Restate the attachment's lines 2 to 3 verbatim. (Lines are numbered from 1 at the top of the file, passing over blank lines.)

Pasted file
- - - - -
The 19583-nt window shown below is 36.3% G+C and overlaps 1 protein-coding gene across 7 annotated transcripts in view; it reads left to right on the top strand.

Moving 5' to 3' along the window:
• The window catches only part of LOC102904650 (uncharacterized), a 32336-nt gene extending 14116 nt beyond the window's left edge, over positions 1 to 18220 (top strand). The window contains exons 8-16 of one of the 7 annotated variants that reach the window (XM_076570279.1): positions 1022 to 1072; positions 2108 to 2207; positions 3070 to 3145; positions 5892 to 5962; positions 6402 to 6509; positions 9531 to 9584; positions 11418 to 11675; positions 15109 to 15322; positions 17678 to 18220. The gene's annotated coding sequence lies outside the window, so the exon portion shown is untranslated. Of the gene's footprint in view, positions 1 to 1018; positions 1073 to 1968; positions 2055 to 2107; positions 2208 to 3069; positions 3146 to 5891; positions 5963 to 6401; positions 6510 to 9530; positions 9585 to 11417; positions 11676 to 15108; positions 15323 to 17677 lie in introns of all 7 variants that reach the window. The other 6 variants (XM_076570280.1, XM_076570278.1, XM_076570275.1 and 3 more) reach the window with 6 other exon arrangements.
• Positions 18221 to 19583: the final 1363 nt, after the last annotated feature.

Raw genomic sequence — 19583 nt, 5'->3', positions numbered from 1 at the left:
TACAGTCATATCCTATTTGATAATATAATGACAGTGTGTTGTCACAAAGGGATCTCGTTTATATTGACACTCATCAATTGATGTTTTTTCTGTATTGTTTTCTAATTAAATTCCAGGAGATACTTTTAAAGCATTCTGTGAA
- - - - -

Moving 5' to 3' along the window:
• The window catches only part of LOC102904650 (uncharacterized), a 32336-nt gene extending 14116 nt beyond the window's left edge, over positions 1 to 18220 (top strand). The window contains exons 8-16 of one of the 7 annotated variants that reach the window (XM_076570279.1): positions 1022 to 1072; positions 2108 to 2207; positions 3070 to 3145; positions 5892 to 5962; positions 6402 to 6509; positions 9531 to 9584; positions 11418 to 11675; positions 15109 to 15322; positions 17678 to 18220. The gene's annotated coding sequence lies outside the window, so the exon portion shown is untranslated. Of the gene's footprint in view, positions 1 to 1018; positions 1073 to 1968; positions 2055 to 2107; positions 2208 to 3069; positions 3146 to 5891; positions 5963 to 6401; positions 6510 to 9530; positions 9585 to 11417; positions 11676 to 15108; positions 15323 to 17677 lie in introns of all 7 variants that reach the window. The other 6 variants (XM_076570280.1, XM_076570278.1, XM_076570275.1 and 3 more) reach the window with 6 other exon arrangements.